Completely regular space

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This article defines a property of topological space that is pivotal (viz important) among currently studied properties of topological spaces

In the T family (properties of topological spaces related to separation axioms), this is called: T3.5


This article is about a basic definition in topology.
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Definition

A topological space is termed completely regular if it satisfies the following equivalent conditions:

No. Shorthand A topological space is termed completely regular if ... A topological space X is termed completely regular if ...
1 continuous function separating point and closed subset given any point and any closed subset, there is a continuous map from the topological space to the closed unit interval [0,1] that takes the value 0 at the point and 1 at the closed subset. given any point x \in X and closed subset A \subseteq X such that x \notin A, there exists a continuous mapf:X \to [0,1] such that f(x) = 0 and f(a) = 1 for all a \in A.
2 uniform structure it occurs as the underlying topological space of a uniform space. there is a uniform space structure \mathcal{U} on X.

Convention issues

Note that in some conventions, the T_1 assumption is made along with completely regular. We use the term Tychonoff space here for a completely regular space that is also T_1.

Formalisms

In terms of the subspace operator

This property is obtained by applying the subspace operator to the property: compact Hausdorff space

Relation with other properties

Stronger properties

Property Meaning Proof of implication Proof of strictness (reverse implication failure) Intermediate notions
normal space disjoint closed subsets can be separated by a continuous function to [0,1] normal implies completely regular completely regular not implies normal |FULL LIST, MORE INFO
locally compact Hausdorff space Hausdorff and locally compact locally compact Hausdorff implies completely regular completely regular not implies locally compact Hausdorff |FULL LIST, MORE INFO
underlying space of T0 topological group Occurs as the underlying topological space of a T0 topological group Tychonoff space|FULL LIST, MORE INFO
metrizable space arises from a metric space via the metric-induced topology (via normal) (via normal) Monotonically normal space, Normal Hausdorff space, Paracompact Hausdorff space, Tychonoff space|FULL LIST, MORE INFO
CW-space arises from a CW-complex (via normal) (via normal) Normal Hausdorff space, Paracompact Hausdorff space|FULL LIST, MORE INFO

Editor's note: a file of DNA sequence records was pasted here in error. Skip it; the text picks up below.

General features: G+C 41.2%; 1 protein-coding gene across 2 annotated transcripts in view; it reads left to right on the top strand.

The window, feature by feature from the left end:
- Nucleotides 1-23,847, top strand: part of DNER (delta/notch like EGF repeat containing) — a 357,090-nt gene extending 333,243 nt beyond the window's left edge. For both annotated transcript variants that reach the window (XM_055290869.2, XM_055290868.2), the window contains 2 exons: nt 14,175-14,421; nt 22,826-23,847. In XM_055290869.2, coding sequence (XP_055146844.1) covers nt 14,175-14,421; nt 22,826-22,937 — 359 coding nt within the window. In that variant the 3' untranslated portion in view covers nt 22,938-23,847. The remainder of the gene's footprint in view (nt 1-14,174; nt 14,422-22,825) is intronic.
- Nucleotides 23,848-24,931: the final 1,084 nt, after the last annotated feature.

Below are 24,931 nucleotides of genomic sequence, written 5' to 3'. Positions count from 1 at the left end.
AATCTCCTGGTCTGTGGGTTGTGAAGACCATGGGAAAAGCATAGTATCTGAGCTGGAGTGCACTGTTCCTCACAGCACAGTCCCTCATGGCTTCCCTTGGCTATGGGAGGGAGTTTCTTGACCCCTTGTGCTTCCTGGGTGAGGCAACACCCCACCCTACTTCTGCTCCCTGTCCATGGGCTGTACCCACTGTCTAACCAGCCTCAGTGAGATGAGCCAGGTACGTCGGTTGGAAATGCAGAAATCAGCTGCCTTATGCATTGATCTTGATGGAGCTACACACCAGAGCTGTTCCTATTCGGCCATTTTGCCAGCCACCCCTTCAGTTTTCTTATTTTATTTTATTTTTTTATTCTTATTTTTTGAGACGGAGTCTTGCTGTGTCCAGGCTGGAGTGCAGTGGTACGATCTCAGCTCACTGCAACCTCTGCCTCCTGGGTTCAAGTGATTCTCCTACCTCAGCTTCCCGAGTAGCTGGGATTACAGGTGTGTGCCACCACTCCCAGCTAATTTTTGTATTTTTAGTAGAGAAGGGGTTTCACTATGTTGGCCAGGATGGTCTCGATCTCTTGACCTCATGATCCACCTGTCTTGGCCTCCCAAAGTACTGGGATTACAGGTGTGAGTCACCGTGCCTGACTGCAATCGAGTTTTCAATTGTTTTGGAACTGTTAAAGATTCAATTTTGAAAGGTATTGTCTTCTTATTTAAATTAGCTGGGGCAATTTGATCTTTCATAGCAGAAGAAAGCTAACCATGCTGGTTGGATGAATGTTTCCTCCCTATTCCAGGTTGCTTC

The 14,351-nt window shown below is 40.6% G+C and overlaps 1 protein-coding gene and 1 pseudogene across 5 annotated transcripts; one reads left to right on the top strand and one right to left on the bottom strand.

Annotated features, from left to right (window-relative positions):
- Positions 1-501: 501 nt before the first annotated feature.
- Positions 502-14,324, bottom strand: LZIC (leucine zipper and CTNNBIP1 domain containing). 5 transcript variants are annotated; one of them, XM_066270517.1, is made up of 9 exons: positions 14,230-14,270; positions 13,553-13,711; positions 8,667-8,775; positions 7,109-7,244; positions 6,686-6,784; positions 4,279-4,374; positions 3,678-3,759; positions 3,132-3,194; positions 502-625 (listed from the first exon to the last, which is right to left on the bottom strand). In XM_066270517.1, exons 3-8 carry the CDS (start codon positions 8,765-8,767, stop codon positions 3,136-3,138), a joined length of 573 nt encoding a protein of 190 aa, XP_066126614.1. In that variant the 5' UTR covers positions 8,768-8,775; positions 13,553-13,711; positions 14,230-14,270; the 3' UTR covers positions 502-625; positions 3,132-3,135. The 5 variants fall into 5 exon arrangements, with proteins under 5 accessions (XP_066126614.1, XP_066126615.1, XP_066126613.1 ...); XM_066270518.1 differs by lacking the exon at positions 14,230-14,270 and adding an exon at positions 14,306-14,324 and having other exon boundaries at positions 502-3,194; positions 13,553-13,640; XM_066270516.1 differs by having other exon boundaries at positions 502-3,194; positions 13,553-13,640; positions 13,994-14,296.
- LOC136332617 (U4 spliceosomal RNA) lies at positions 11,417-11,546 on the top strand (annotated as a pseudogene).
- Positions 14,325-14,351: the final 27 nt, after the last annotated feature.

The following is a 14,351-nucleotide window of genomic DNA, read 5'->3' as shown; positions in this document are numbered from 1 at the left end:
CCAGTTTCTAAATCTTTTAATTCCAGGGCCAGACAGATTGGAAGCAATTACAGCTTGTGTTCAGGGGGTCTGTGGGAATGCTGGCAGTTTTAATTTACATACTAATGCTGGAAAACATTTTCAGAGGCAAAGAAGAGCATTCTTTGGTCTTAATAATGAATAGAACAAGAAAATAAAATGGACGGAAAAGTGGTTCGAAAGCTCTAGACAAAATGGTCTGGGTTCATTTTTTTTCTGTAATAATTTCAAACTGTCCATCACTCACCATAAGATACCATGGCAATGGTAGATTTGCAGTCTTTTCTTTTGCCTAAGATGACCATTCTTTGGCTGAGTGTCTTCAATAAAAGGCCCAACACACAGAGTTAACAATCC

polyhedron geometric realization of a simplicial complex (via normal) (via normal) Paracompact Hausdorff space|FULL LIST, MORE INFO

Weaker properties

Property Meaning Proof of implication Proof of strictness (reverse implication failure) Intermediate notions
regular space (also called T_3) T_1, and disjoint open subsets separating point and disjoint closed subset completely regular implies regular regular not implies completely regular |FULL LIST, MORE INFO
Urysohn space continuous function to [0,1] separating any two distinct points completely regular implies Urysohn Urysohn not implies completely regular |FULL LIST, MORE INFO
Hausdorff space (also called T_2) distinct points can be separated by disjoint open subsets (via regular) (via regular) |FULL LIST, MORE INFO
T1 space points are closed by definition |FULL LIST, MORE INFO

Metaproperties

Metaproperty name Satisfied? Proof Statement with symbols
subspace-hereditary property of topological spaces Yes complete regularity is hereditary If X is a completely regular space and A is a subset of X, then A is completely regular with the subspace topology.
product-closed property of topological spaces Yes complete regularity is product-closed If X_i, i \in I, is a family of completely regular spaces, the product space \prod_{i \in I} X_i is also a completely regular space with the product topology.

References

Textbook references

  • Topology (2nd edition) by James R. MunkresMore info, Page 211, Chapter 4, Section 33 (formal definition)
  • Lecture Notes on Elementary Topology and Geometry (Undergraduate Texts in Mathematics) by I. M. Singer and J. A. ThorpeMore info, Page 37 (formal definition)